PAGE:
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Thu August 14, 2014
Head Of EPA Tours Puget Sound, Supports Congressional Cleanup Caucus
She’s been called President Obama’s “green quarterback.” Gina McCarthy is the head of the Environmental Protection Agency, and she's known for tackling sources of climate change. And now she’s shining a light on efforts to clean up Puget Sound.
McCarthy met with government officials and community groups in Tacoma on Wednesday and toured Commencement Bay by boat to learn more about what still needs to be done.
Nature was on full display for the EPA administrator’s visit. Within minutes of entering what was once a filthy waterway, wildlife started to appear. As the ship's captain steered past a rock pile near a Thea Foss tugboat, he pointed out two bald eagles feeding there.
“Did you do that just for me?” quipped McCarthy, a spirited Bostonian with a distinctive laugh.
McCarthy was handpicked by President Barack Obama to help usher in an ambitious climate change agenda, with new limits on coal power plants. She also had a big hand in implementing new auto emissions standards in her previous role as clean air czar. But she says great waterways like Puget Sound are equally important.
“You can’t separate them. It’s all connected. What goes into the air often is deposited into the water,” she said.
While onboard, McCarthy was briefed on everything from ocean acidification to derelict vessels that have been polluting the water and costing tax dollars. The visit was hosted by Rep. Denny Heck and Rep. Derek Kilmer, the two freshmen Congressmen who last year formed the Puget Sound Caucus to raise the profile of cleanup efforts.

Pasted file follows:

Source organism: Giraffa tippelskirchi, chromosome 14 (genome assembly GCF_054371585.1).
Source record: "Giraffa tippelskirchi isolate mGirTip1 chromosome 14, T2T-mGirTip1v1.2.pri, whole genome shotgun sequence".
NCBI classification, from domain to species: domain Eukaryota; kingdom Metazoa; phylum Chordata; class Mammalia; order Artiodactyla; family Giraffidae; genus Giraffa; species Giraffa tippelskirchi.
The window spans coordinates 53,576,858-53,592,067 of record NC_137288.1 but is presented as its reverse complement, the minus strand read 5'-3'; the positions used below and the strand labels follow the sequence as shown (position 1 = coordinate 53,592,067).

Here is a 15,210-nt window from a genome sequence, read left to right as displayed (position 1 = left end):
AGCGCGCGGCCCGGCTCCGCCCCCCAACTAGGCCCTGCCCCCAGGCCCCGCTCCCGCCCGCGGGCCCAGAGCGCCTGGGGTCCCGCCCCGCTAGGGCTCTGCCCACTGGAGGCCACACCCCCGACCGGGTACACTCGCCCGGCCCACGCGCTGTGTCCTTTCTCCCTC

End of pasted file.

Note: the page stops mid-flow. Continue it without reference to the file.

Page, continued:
McCarthy told the roundtable at Tacoma's Center for Urban Waters that she got interested in the Sound’s issues a couple of years ago as a result of constant lobbying from the head of the EPA’s region 10 office, Dennis McLerran.
“And he sort of sat me down at a restaurant right in Seattle on the waterfront, where we ate salmon, looked at the ferries, remarked about the kayaks, looked at the Olympics and Mount Rainer. And he knew he had me at ‘hello.' This was it, you know?” she said.
The tour stopped at several spots in Commencement Bay, with policy advisors pointing out successful cleanups of years past, such as the massive Asarco Superfund site and the Simpson paper mill.
But they also said future restoration is more complicated, because it’s more spread out and harder to get to. Jennifer Steger, regional supervisor with the National Oceanic and Atmospheric Administration's Northwest and Alaska restoration center, says smaller habitat areas that encircle the Sound are the next targets for cleanup.
“Working in the urban environment, our goal is to get essentially a pearl necklace of sites that can actually help connect the species that are migrating through, salmon in particular,” Steger said.
And the message that was repeated again and again is that despite millions spent, habitat is still being lost at a greater rate than it is being restored in Puget Sound. McCarthy said she wants to see that turned around.
“Restoration is important, but if the pace of decline is outpacing the pace of restoration, then you need to do something different. And you need to add on to the efforts that are underway,” she said.
McCarthy says she’s eager to do whatever she can to help the work of the Puget Sound Caucus. Its goal is to get federal status for the Sound as a “great water body” protected under the Clean Water Act. That would put it on par with places like Chesapeake Bay and the Great Lakes and provide a stable source of funding for cleanup.
Protecting Puget Sound